By William Wolf


Playwright Allan Leicht has gone to the history books for inspiration to concoct to a broad comedy based on the true story of how anti-Semitic Richard Wagner rebelled against having to accept Jewish Hermann Levi to conduct the premiere of his opera “Parsifal.” The production of "My Parsifal Conductor--A Wagnerian Comedy" is being presented by The Directors Company by special arrangement with Ted Snowdon.

The author juggles time frames with settings in 1930 Germany when Wagner’s delusional widow, Cosima, worries about getting into heaven, and flashbacks between 1880 and 1886, when younger days and the “Parsifal” issue played out. Scenic designer Harry Feiner has provided a lovely bedroom setting in which the action takes place. Director Robert Kalfin works admirably to juggle all of the intricacies that the author has piled on. (I had never been to the Marjorie S. Deane Little Theater at the West Side YMCA, and was delighted to find how comfortable and suitable it is.)

Eddie Korbich is having a ball cavorting as the highly temperamental and Jew-hating composer Wagner. Claire Brownell also looks as if she’s having the acting time of her life in the large, demanding role of Cosima as Wagner’s wife and widow. Other characters include Logan James Hall as Friedrich Nietszche, who pops in and out from under Cosima’s bed to add spice and show his adoration of Cosima.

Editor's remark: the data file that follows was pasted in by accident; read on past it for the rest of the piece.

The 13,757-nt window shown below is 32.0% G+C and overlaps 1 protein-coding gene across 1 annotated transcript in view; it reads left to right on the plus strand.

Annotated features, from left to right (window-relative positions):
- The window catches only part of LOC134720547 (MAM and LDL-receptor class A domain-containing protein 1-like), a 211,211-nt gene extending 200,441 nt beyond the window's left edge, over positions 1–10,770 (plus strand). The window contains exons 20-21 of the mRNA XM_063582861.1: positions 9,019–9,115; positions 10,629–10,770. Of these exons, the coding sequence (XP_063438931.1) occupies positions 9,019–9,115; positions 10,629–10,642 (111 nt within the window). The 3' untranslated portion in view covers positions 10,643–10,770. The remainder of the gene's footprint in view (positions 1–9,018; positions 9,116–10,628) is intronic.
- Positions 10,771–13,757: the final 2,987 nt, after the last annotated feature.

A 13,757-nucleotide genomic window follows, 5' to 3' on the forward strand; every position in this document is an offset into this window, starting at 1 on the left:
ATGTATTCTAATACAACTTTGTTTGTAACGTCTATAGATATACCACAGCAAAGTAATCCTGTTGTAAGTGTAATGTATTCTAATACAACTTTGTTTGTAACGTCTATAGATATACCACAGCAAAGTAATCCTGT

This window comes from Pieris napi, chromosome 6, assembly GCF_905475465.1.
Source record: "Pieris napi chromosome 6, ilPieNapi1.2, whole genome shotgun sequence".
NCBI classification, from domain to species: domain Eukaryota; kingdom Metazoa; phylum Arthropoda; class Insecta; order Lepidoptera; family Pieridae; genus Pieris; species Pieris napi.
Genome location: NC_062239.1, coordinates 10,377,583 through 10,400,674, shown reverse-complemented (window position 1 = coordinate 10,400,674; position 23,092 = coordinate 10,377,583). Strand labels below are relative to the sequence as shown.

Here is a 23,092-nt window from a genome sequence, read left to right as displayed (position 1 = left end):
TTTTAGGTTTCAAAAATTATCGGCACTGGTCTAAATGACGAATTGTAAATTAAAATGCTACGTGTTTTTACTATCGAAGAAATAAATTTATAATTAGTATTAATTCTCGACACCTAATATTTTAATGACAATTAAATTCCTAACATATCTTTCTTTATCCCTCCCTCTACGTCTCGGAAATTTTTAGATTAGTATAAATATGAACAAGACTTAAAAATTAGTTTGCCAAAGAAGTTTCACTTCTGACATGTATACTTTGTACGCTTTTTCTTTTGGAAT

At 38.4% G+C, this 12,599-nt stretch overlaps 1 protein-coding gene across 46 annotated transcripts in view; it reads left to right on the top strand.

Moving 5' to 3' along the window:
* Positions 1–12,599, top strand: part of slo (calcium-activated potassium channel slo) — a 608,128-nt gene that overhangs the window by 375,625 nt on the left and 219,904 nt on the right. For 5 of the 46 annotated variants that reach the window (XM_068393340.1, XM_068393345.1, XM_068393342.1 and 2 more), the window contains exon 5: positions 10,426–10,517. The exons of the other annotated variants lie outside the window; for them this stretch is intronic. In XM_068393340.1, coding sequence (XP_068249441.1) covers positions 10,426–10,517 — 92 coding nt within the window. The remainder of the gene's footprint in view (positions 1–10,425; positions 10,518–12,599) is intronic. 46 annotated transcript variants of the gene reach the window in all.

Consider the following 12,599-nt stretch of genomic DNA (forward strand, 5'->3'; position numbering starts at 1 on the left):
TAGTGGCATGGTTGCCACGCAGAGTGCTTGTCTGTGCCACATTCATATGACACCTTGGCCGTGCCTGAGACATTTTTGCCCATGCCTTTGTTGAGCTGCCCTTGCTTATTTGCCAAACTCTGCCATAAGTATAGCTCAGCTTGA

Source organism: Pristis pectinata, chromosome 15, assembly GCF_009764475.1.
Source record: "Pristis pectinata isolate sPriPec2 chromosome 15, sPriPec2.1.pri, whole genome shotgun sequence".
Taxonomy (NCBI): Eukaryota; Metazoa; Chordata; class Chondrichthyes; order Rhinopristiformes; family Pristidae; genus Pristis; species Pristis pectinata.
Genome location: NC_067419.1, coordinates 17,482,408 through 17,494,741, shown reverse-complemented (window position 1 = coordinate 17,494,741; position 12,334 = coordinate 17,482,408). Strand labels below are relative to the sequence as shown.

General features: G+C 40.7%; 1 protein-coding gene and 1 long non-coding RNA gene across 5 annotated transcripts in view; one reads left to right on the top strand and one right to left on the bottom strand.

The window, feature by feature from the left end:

There is Carlo Bosticco as King Ludwig II of Bavaria, who repeatedly steps out of a picture frame and insists that Wagner agree to Levi as his conductor. And, of course, there is Geoffrey Cantor as Levi, who is repelled by Wagner’s wanting to convert him and at first refuses to conduct, but later bows under pressure from the king.

The comic turbulence is over-extended, dealing with the different time frames becomes cumbersome, and the writing could use more wit. But there are very funny sequences, as when frustrated Wagner decides to convert Levi by pouring water over his head. Hall as Nietszche provides laughs ,and Brownell can amusingly summon expressions and rantings that define her character as well as illuminate the ridiculous situations. Within all of this is a serious view of the role anti-Semitism played, and there are references to Zionism and Theodor Herzl.

Alison Cimmet plays Dora, Cosima’s stern maid who has to cope with Cosima’s moods and demands. Jazmin Gorsline appears both as Dora’s assistant and also as soprano Carrie Pringle.

If all of the above seems a bit much for one play, it is and could use some trimming, but delving into the true situation and giving it a broad comic interpretation is imaginative and mostly entertaining. There is an abundance of acting, writing and directing skills in this colorful production. At the Marjorie S. Deane Little Theater at The West Side YMCA, 10 West 64th Street. Reviewed October 12. 2018.


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